If you experience symptoms regularly throughout the day, a long-acting bronchodilator inhaler may be prescribed to keep your airways open. This kind of medicine also helps reduce the risk of flare-ups.
Long-acting bronchodilators last about 12–24 hours, so they are used once or twice a day.
There are two types of long-acting bronchodilator inhaler:
- long-acting beta-2 agonists (LABAs) such as indacaterol (Onbrez Breezhaler), salmeterol (Serevent Accuhaler) and formoterol (Oxis, Foradile)
- long-acting muscarinic antagonists (LAMAs) such as tiotropium (Spiriva), glycopyronium (Seebri), umeclidinium (Incruse Ellipta ) and aclidinium (Bretaris Genuair).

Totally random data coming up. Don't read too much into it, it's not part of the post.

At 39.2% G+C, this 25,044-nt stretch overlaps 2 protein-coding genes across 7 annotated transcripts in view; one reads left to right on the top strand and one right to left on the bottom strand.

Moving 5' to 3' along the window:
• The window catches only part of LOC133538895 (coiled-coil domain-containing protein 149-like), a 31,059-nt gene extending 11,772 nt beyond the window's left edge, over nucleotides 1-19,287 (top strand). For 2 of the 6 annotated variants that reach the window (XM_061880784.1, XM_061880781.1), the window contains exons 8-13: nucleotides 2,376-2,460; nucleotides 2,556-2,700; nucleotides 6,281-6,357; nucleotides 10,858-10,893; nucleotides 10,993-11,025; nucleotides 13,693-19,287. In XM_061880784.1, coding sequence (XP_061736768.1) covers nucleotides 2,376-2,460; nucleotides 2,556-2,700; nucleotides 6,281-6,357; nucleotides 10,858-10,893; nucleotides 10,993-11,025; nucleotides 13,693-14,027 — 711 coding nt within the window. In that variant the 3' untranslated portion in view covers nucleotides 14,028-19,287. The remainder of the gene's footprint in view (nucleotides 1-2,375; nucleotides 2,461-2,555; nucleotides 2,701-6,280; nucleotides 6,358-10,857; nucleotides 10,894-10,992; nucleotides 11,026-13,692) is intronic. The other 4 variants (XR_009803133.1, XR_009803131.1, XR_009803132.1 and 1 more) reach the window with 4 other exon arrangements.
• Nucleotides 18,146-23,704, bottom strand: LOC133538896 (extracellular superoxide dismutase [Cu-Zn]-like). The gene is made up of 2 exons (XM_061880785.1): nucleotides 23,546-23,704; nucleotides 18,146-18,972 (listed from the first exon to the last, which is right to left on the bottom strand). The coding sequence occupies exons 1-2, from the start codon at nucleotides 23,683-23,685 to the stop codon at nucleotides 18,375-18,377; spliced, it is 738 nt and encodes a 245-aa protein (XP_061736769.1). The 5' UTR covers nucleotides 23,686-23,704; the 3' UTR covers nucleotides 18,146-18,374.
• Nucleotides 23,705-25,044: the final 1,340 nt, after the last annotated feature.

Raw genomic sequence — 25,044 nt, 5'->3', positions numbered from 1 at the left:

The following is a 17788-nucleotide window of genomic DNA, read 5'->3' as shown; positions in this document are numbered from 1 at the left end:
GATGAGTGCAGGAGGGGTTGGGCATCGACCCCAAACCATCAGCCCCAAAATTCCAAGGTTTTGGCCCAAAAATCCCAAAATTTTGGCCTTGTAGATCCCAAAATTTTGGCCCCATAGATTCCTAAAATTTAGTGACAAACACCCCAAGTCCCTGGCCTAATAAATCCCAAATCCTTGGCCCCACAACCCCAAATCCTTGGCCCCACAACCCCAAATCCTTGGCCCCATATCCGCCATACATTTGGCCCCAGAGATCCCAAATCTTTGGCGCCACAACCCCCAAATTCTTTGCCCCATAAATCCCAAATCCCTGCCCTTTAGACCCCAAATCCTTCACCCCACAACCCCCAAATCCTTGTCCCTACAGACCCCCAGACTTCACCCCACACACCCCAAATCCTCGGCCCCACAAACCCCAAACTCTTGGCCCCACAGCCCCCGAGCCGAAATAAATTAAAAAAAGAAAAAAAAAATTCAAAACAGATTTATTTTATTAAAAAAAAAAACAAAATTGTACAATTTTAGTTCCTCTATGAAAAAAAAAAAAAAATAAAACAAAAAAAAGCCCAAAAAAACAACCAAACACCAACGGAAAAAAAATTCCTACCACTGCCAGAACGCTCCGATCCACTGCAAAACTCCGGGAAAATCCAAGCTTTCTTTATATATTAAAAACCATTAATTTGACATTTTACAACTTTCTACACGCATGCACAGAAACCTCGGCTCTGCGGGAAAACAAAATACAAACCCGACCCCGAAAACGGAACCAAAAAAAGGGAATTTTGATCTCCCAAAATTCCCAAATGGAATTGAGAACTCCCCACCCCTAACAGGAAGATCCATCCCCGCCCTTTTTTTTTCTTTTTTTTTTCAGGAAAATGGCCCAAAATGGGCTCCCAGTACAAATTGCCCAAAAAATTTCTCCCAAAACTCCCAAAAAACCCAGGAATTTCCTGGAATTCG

If you have moderate COPD, you may be given either two separate inhalers or a combination of two different types of bronchodilators (a LABA plus a LAMA). These come as one inhaler in a fixed dose.
Some inhalers are indicated for the treatment of COPD but may not be listed on the Pharmaceutical Benefits Scheme.
These include Ultibro Breezhaler, Spiolto Respimat, Anoro Ellipta, and Brimica GenuAir.
If you have been prescribed a fixed-dose combination of medicines (a LABA plus a LAMA), you should stop taking any individual LABA or LAMA medicines you were using before.
If you have been prescribed a LAMA, you should stop taking any SAMA medicines you were using before.
Talk to your health professional about possible side effects such as shaky hands (tremors) and a rapid heartbeat.